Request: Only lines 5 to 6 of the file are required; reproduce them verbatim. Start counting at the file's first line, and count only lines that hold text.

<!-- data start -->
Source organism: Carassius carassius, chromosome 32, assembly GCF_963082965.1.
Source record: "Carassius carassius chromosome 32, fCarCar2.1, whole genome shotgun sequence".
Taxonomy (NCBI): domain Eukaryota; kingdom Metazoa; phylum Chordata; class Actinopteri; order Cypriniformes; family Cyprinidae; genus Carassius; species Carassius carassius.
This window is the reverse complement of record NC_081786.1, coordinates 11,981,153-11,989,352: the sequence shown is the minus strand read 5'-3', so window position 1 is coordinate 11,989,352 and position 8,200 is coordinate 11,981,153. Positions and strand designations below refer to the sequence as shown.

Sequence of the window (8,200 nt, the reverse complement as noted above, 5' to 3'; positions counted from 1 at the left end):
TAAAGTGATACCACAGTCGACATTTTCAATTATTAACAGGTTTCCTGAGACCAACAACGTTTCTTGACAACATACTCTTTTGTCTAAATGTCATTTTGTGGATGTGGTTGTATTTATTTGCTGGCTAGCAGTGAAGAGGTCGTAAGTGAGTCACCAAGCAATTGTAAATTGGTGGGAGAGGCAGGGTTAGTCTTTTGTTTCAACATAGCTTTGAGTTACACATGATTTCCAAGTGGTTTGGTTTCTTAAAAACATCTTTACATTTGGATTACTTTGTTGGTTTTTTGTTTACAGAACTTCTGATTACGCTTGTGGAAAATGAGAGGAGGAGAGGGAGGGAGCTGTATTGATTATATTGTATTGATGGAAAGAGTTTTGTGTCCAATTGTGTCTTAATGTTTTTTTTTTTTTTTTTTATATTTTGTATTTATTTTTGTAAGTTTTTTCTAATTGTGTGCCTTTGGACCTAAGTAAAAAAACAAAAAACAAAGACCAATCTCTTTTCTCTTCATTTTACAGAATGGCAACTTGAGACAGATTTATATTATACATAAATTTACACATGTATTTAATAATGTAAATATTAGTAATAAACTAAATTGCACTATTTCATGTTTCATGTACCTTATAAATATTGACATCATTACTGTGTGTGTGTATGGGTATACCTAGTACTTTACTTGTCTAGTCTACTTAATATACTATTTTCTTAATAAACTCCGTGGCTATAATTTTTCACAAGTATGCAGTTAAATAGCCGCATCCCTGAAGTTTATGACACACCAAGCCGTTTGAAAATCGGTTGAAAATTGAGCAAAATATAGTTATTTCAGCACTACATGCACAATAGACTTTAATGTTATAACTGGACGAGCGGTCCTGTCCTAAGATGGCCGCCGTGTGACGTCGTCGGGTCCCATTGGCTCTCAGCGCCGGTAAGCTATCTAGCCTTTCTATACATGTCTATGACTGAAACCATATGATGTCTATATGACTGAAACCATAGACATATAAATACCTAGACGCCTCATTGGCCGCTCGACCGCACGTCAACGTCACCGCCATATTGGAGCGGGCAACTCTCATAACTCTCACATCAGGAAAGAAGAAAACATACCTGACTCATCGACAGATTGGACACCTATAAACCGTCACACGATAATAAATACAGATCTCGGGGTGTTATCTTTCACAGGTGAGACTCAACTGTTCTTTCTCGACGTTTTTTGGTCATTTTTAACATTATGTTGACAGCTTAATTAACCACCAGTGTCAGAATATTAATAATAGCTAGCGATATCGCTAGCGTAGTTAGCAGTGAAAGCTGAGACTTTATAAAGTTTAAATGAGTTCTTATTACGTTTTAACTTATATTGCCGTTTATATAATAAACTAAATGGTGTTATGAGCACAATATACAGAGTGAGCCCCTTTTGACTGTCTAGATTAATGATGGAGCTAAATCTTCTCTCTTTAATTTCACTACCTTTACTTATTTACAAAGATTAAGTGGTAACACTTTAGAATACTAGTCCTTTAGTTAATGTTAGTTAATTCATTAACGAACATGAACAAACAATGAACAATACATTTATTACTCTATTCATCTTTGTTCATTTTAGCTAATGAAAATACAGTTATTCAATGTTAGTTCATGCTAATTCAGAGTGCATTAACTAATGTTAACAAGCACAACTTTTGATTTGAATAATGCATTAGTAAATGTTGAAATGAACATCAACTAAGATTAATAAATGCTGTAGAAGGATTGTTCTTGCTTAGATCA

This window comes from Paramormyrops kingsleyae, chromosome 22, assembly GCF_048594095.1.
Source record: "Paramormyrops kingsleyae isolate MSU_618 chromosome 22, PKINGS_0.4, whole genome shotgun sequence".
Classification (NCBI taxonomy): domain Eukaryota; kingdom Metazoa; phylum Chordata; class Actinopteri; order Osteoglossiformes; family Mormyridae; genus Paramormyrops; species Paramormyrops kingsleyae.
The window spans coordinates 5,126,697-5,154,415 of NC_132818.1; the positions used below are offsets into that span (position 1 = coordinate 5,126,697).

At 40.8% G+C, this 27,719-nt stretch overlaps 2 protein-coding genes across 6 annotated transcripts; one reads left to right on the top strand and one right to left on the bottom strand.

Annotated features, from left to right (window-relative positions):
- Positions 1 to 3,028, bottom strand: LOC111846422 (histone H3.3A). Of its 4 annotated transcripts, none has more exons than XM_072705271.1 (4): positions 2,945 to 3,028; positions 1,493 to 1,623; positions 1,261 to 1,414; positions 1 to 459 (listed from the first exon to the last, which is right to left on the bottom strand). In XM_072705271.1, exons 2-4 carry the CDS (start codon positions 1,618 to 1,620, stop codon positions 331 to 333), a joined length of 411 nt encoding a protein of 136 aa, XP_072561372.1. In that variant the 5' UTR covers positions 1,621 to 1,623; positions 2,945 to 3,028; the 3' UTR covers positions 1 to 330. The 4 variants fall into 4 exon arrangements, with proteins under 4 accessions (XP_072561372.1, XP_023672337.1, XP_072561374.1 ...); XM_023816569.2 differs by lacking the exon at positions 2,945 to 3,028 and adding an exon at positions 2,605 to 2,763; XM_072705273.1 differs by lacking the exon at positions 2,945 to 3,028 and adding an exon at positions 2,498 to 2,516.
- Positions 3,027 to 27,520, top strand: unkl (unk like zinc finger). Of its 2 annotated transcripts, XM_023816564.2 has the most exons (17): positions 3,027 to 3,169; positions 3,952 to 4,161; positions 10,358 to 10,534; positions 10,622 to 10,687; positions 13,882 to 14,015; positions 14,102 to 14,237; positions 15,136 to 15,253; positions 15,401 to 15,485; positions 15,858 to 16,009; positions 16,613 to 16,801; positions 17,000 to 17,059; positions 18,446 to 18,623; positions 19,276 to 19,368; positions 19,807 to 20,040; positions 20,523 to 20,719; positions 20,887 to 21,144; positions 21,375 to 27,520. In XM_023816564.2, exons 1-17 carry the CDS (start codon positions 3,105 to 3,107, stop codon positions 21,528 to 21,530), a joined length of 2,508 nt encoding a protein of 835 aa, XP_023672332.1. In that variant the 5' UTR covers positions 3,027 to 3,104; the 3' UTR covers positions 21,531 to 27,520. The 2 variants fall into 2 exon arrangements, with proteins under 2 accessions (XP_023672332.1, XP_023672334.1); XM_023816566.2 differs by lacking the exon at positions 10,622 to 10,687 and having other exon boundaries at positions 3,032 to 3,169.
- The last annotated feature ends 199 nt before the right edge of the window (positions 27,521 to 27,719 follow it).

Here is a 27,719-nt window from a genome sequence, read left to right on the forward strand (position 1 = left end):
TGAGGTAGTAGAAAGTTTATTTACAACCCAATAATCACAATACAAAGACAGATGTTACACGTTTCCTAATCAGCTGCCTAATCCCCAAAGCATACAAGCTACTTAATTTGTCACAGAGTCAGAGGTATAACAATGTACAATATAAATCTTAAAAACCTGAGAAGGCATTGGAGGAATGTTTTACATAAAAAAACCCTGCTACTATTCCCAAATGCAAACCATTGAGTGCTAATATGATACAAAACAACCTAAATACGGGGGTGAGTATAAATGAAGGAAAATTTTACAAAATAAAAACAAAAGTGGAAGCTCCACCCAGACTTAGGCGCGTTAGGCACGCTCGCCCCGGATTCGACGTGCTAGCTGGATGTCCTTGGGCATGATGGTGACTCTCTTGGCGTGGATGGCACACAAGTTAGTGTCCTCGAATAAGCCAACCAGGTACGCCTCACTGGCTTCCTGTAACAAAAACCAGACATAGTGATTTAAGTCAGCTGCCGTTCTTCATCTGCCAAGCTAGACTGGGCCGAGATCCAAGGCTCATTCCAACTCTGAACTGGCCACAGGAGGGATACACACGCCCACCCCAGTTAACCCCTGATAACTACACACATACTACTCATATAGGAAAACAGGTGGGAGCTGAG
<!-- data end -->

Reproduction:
Sequence of the window (8,200 nt, the reverse complement as noted above, 5' to 3'; positions counted from 1 at the left end):
TAAAGTGATACCACAGTCGACATTTTCAATTATTAACAGGTTTCCTGAGACCAACAACGTTTCTTGACAACATACTCTTTTGTCTAAATGTCATTTTGTGGATGTGGTTGTATTTATTTGCTGGCTAGCAGTGAAGAGGTCGTAAGTGAGTCACCAAGCAATTGTAAATTGGTGGGAGAGGCAGGGTTAGTCTTTTGTTTCAACATAGCTTTGAGTTACACATGATTTCCAAGTGGTTTGGTTTCTTAAAAACATCTTTACATTTGGATTACTTTGTTGGTTTTTTGTTTACAGAACTTCTGATTACGCTTGTGGAAAATGAGAGGAGGAGAGGGAGGGAGCTGTATTGATTATATTGTATTGATGGAAAGAGTTTTGTGTCCAATTGTGTCTTAATGTTTTTTTTTTTTTTTTTTATATTTTGTATTTATTTTTGTAAGTTTTTTCTAATTGTGTGCCTTTGGACCTAAGTAAAAAAACAAAAAACAAAGACCAATCTCTTTTCTCTTCATTTTACAGAATGGCAACTTGAGACAGATTTATATTATACATAAATTTACACATGTATTTAATAATGTAAATATTAGTAATAAACTAAATTGCACTATTTCATGTTTCATGTACCTTATAAATATTGACATCATTACTGTGTGTGTGTATGGGTATACCTAGTACTTTACTTGTCTAGTCTACTTAATATACTATTTTCTTAATAAACTCCGTGGCTATAATTTTTCACAAGTATGCAGTTAAATAGCCGCATCCCTGAAGTTTATGACACACCAAGCCGTTTGAAAATCGGTTGAAAATTGAGCAAAATATAGTTATTTCAGCACTACATGCACAATAGACTTTAATGTTATAACTGGACGAGCGGTCCTGTCCTAAGATGGCCGCCGTGTGACGTCGTCGGGTCCCATTGGCTCTCAGCGCCGGTAAGCTATCTAGCCTTTCTATACATGTCTATGACTGAAACCATATGATGTCTATATGACTGAAACCATAGACATATAAATACCTAGACGCCTCATTGGCCGCTCGACCGCACGTCAACGTCACCGCCATATTGGAGCGGGCAACTCTCATAACTCTCACATCAGGAAAGAAGAAAACATACCTGACTCATCGACAGATTGGACACCTATAAACCGTCACACGATAATAAATACAGATCTCGGGGTGTTATCTTTCACAGGTGAGACTCAACTGTTCTTTCTCGACGTTTTTTGGTCATTTTTAACATTATGTTGACAGCTTAATTAACCACCAGTGTCAGAATATTAATAATAGCTAGCGATATCGCTAGCGTAGTTAGCAGTGAAAGCTGAGACTTTATAAAGTTTAAATGAGTTCTTATTACGTTTTAACTTATATTGCCGTTTATATAATAAACTAAATGGTGTTATGAGCACAATATACAGAGTGAGCCCCTTTTGACTGTCTAGATTAATGATGGAGCTAAATCTTCTCTCTTTAATTTCACTACCTTTACTTATTTACAAAGATTAAGTGGTAACACTTTAGAATACTAGTCCTTTAGTTAATGTTAGTTAATTCATTAACGAACATGAACAAACAATGAACAATACATTTATTACTCTATTCATCTTTGTTCATTTTAGCTAATGAAAATACAGTTATTCAATGTTAGTTCATGCTAATTCAGAGTGCATTAACTAATGTTAACAAGCACAACTTTTGATTTGAATAATGCATTAGTAAATGTTGAAATGAACATCAACTAAGATTAATAAATGCTGTAGAAGGATTGTTCTTGCTTAGATCA